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Sep 07, 2012, 11.28 AM IST
Richard Titherington of JPMorgan Asset Management told CNBC-TV18 that Draghi's move has eased the risk in the European situation at least for the near term.
The much awaited European Central Bank meeting concluded on expected lines as ECB President Mario Draghi outlined the bond-buying scheme to help calm the euro zone's debt crisis.
This sent a cheer across global markets with S&P 500 jumping to a more than four-year high, European markets witnessing smart moves and Asian markets rising today.
Richard Titherington of JPMorgan Asset Management told CNBC-TV18 that Draghi’s move has eased the risk in the European situation at least for the near term.
However, he cautions that the fundamental problem of lack of growth still remains in Europe. “The markets are reacting to the fact that risk has been lessened overall, but we are not out of the woods and clearly the eurozone crisis is not over yet,” he explained.
Also, ECB cutting growth forecasts for 2013 may limit the upside in risky assets like commodities going ahead, he said.
The next key event to watch out for would be the decision of the German Constitutional Court next week. If the court rules adversely then that would come as a negative surprise to markets.
Meanwhile, JP Morgan is increasing their exposure to Indian equities . "Whilst there is obviously a lot of uncertainty both in the global environment and domestically in India, valuations are increasingly attractive. I am looking to add to my exposure to Indian equities at the moment, he added.
Below is the edited transcript of Titherington’s interview with CNBC-TV18.
Q: What did you make of what Draghi had to say at the press conference yesterday? Were the bond buying program modalities along your expectations?
A: Earlier in the summer Mr. Draghi raised expectations and there was a lot of concern before today that the people will be disappointed, but as you can see from the market reaction he at least matched expectations. In the near term at least he has reduced the risk in the European situation, which is really the most that we can expect from him.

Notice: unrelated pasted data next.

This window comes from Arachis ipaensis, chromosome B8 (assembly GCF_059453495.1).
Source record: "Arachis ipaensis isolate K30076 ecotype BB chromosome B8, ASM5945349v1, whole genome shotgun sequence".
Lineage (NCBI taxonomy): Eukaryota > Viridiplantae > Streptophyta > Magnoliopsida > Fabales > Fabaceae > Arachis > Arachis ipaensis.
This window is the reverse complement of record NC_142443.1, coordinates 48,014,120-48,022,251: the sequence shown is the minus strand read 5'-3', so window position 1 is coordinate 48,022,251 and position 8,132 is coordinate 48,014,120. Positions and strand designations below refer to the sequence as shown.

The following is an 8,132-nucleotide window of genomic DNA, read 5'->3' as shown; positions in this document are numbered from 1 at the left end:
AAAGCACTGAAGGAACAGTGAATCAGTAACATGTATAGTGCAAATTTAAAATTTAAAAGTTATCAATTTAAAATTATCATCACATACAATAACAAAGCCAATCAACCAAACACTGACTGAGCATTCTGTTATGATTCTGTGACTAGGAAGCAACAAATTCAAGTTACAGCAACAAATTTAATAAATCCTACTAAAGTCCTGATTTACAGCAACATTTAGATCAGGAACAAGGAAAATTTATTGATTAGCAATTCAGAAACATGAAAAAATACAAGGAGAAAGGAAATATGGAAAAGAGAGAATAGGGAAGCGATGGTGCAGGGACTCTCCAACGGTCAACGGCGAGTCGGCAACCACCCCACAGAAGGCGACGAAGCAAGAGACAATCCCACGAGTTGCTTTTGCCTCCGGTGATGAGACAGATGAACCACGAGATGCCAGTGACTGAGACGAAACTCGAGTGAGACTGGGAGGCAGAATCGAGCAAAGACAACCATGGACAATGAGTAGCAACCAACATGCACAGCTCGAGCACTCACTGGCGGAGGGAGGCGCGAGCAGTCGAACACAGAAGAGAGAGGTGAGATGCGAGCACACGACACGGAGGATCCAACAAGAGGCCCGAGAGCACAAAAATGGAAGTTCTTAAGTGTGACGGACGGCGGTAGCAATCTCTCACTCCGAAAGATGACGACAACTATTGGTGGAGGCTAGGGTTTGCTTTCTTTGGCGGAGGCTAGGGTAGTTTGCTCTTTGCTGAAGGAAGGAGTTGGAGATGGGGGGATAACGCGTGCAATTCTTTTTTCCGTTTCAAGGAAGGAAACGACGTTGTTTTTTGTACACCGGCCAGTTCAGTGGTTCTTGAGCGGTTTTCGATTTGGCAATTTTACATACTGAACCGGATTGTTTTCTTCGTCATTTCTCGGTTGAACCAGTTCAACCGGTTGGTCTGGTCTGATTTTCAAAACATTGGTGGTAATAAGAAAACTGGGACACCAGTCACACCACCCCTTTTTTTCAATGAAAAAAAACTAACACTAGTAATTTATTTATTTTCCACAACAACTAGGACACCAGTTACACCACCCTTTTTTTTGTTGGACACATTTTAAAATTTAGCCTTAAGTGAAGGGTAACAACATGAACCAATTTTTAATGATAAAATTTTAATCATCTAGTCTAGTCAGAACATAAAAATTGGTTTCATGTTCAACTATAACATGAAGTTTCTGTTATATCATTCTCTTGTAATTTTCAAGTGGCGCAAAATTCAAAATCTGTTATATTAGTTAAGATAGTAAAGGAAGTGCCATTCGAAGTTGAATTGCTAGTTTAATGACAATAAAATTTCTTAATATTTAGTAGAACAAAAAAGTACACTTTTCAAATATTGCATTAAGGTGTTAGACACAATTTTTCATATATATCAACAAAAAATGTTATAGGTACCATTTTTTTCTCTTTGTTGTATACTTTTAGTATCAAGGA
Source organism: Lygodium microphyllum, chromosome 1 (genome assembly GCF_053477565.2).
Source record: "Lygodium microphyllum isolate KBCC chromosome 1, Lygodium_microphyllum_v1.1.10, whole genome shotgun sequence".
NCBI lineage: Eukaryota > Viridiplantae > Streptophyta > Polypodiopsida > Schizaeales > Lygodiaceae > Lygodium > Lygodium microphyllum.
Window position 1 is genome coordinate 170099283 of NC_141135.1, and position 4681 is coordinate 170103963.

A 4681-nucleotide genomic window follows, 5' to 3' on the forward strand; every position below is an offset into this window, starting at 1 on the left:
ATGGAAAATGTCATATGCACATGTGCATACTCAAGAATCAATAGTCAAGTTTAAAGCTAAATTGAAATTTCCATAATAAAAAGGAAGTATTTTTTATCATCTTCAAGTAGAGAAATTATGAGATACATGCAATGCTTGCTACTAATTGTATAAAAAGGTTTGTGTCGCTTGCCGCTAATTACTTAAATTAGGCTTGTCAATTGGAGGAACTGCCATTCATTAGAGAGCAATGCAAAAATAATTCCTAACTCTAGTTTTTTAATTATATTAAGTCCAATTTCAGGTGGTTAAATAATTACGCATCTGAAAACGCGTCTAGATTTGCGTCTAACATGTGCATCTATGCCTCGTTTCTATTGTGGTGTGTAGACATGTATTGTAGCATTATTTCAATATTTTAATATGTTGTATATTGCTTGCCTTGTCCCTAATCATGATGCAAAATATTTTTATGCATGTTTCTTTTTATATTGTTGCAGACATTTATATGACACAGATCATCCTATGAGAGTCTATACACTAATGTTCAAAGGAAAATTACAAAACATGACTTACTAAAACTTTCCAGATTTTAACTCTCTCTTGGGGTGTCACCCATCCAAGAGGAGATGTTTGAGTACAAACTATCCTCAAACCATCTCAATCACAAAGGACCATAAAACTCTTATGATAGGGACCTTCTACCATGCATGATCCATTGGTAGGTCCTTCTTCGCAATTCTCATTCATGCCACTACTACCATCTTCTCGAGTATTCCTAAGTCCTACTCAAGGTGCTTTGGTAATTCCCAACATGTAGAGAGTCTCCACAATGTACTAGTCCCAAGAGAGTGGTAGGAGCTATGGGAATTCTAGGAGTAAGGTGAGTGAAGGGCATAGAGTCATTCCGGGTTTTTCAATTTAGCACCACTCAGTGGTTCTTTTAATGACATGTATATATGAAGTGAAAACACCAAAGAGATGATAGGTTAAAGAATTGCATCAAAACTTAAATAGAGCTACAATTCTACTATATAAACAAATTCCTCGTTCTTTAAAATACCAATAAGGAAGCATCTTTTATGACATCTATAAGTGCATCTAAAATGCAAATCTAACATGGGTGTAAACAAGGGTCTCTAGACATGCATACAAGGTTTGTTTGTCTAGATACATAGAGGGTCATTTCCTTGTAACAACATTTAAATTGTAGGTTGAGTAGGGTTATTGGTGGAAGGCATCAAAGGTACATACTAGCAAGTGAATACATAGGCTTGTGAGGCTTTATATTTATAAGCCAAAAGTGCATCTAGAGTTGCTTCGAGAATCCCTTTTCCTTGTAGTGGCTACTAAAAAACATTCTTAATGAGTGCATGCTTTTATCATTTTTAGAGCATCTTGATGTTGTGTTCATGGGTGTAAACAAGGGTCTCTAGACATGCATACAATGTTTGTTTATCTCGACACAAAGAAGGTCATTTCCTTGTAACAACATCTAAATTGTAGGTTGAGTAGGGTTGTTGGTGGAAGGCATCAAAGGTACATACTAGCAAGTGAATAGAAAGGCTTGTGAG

Q: Do you expect the bond purchase program to get operational immediately and without any kind of hitch or obstacle from the German authorities?
A: The key date is the decision of the German Constitutional Court next week. We can’t assume that everything is going to go ahead until that decision is out of the way. Whilst we should expect the European Central Bank (ECB) to act pretty rapidly, you do need to get the approval of the German Constitutional Court. So that’s really a key date to look forward to.
Q: If the court rules adversely then what do you think the reaction would be?
A: I think that would be a negative surprise to markets. Investors are expecting the ECB to be able to step in to support European bond markets. So that would be negative. If that were to happen, you would need further discussions between the politicians and the ECB and some outside support from the International Monetary Fund (IMF).
Q: Where does all this leave global markets for now? Do you see the risk on rally continuing now with greater momentum after hearing out Draghi?
A: This announcement underpins the European situation. It doesn’t solve the fundamental problem and that’s one of lack of growth. The markets are reacting to the fact that risk has been lessened overall, but we are not out of the woods and clearly the eurozone crisis is not over yet.
May 25 2013, 16:36
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May 25 2013, 16:36
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